15. 15. Collaboration vs Sequence • The two diagrams really show the same information • Collaboration diagrams show more static structure (however, class diagrams are better at this) • Sequence diagrams clearly highlight the orderings and very useful for multi-tasking Kent State University 15
  16. 16. Summary (Interaction Diagrams) • Well structured interaction diagrams: – Is focused on communicating one aspect of a system’s dynamics – Contains only those elements that are essential to understanding – Is not so minimal that it misinforms the reader about the semantics that are important • Diagrams should have meaningful names • Layout diagram to minimize line crossings • Use branching sparingly (leave for activity diagram) Kent State University 16
  17. 17. State Diagrams • Finite state machines (i.e., automata, Mealy/Moore, state transition) • Used to describe the behavior of one object (or sometimes an operator) for a number of scenarios that affect the object • They are not good for showing interaction between objects (use interaction diagrams) • Only use when the behavior of a object is complex and more detail is needed Kent State University 17
  18. 18. State Diagram Features • Event – something that happens at a specific point – Alarm goes off • Condition – something that has a duration – Alarm is on – Fuel level is low • State – an abstraction of the attributes and relationships of an object (or system) – The fuel tank is in a too low level when the fuel level is below level x for n seconds Kent State University 18
  19. 19. Example: on/off Switch / FlipSwitch on off / FlipSwitch Kent State University 19
  20. 20. Using guards and actions trigger event guard Kent State University 20 Waiting Confirm credit Cancel order Process order recieveOrder [amount<25] recieveOrder [amount>25] approve / debitAccount() reject action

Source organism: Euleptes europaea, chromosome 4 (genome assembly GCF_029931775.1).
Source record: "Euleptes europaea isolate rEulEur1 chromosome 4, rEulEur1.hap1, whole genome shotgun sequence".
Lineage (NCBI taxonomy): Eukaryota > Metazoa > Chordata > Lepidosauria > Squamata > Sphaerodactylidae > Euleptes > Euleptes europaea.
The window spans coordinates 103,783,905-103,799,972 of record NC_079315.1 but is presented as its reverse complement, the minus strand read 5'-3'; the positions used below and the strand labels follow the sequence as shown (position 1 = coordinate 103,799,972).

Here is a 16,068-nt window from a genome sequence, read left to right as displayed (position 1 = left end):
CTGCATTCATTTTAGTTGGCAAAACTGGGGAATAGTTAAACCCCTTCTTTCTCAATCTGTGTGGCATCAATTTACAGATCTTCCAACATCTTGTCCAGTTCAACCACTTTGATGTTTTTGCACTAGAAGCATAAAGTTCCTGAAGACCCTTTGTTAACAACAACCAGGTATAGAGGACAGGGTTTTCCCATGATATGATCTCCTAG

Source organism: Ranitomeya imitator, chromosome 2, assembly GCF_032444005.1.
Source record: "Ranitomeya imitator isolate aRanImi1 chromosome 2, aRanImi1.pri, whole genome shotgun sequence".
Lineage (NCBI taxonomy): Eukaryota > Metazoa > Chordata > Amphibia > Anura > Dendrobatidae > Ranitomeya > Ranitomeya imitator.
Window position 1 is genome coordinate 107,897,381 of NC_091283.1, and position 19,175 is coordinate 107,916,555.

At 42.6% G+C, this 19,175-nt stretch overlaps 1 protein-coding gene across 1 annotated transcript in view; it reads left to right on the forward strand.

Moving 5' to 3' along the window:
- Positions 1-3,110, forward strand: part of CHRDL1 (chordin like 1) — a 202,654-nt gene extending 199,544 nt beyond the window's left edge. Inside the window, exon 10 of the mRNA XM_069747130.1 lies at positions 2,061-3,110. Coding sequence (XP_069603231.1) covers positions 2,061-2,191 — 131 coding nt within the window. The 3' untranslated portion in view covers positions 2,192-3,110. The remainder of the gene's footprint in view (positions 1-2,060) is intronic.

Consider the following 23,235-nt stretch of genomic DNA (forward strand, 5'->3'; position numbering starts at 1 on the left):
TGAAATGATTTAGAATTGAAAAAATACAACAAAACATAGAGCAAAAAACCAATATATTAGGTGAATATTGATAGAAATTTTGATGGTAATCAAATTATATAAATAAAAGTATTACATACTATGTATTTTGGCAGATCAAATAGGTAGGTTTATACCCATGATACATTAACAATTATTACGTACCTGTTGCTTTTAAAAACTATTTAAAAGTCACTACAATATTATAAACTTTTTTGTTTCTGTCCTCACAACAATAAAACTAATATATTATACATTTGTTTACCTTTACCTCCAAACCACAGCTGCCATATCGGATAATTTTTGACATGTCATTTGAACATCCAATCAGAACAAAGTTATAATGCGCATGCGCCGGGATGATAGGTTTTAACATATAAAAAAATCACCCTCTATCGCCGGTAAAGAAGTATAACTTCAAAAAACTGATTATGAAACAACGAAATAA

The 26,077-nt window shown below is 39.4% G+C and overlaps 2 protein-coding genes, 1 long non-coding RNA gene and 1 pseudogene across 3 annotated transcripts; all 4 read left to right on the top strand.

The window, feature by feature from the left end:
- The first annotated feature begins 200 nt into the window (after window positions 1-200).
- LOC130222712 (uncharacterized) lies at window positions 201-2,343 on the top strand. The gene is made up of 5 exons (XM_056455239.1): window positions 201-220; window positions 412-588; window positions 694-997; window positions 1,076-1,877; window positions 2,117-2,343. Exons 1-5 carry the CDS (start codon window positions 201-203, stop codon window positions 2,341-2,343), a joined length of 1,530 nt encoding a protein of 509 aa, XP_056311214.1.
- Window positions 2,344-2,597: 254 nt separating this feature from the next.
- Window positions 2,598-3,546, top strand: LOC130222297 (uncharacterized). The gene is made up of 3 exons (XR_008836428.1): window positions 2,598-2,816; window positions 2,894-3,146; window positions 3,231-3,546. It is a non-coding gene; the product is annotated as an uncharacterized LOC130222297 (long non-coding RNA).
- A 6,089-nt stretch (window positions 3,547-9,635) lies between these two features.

21. 21. Activity Diagrams • Special form of a state machine (flow chart) – intended to model computations and workflows • States of the executing the computation not the states of an object • Flow between activity states is caused by the end of a computation rather then an event Kent State University 21
  22. 22. Why Activity Diagrams • Flowcharts (abet a bit glorified) are not very amiable to OO • Not part of any previous notations • Suitable for modeling the business activities • OO and UML is becoming very prevalent in business applications • Introduced to help sell products? Kent State University 22
  23. 23. Component Diagrams • A component is a physical thing that conforms to and realizes a set of interfaces • Bridge between logical and physical models • Can represent object libraries, COM components, Java Beans, etc. • Classes represent logical abstractions, components represent physical things that reside on a node (machine). • Components are reachable only through interface Kent State University 23
  24. 24. Examples «table» ATM-GUI Account Transactions Kent State University 24 U p d a t e s p e l l - c h e c k Dictionary s y n o n y m s a d d - n e w - w o r d
  25. 25. Deployment Diagrams • Nodes are physical elements that represent a computational resource (machine) • Association between nodes • Components are allocated to nodes (one or more) • Components represent the physical packaging of logical elements • Nodes represent the physical deployment of components Kent State University 25
  26. 26. Example BankServer * -Server * -Client ATMKiosk Kent State University 26
  27. 27. With Components T r a n s a c t i o n s Kent State University 27 BankServer ATMKiosk 1 -server * -client A T M - G U I «table» A c c o u n t Update
  28. 28. Weather Station Clock Computer LCD Display Kent State University 28 Keypad Wind Direction Sensor Wind Speed Sensor Tempature Sensor Humidity Sensor Barometer
  29. 29. Modeling Source Code Kent State University 29 M a i l b o x . c p p M a i l b o x . h M a i l s y s t e m . c p p I n p u t r e a d e r . h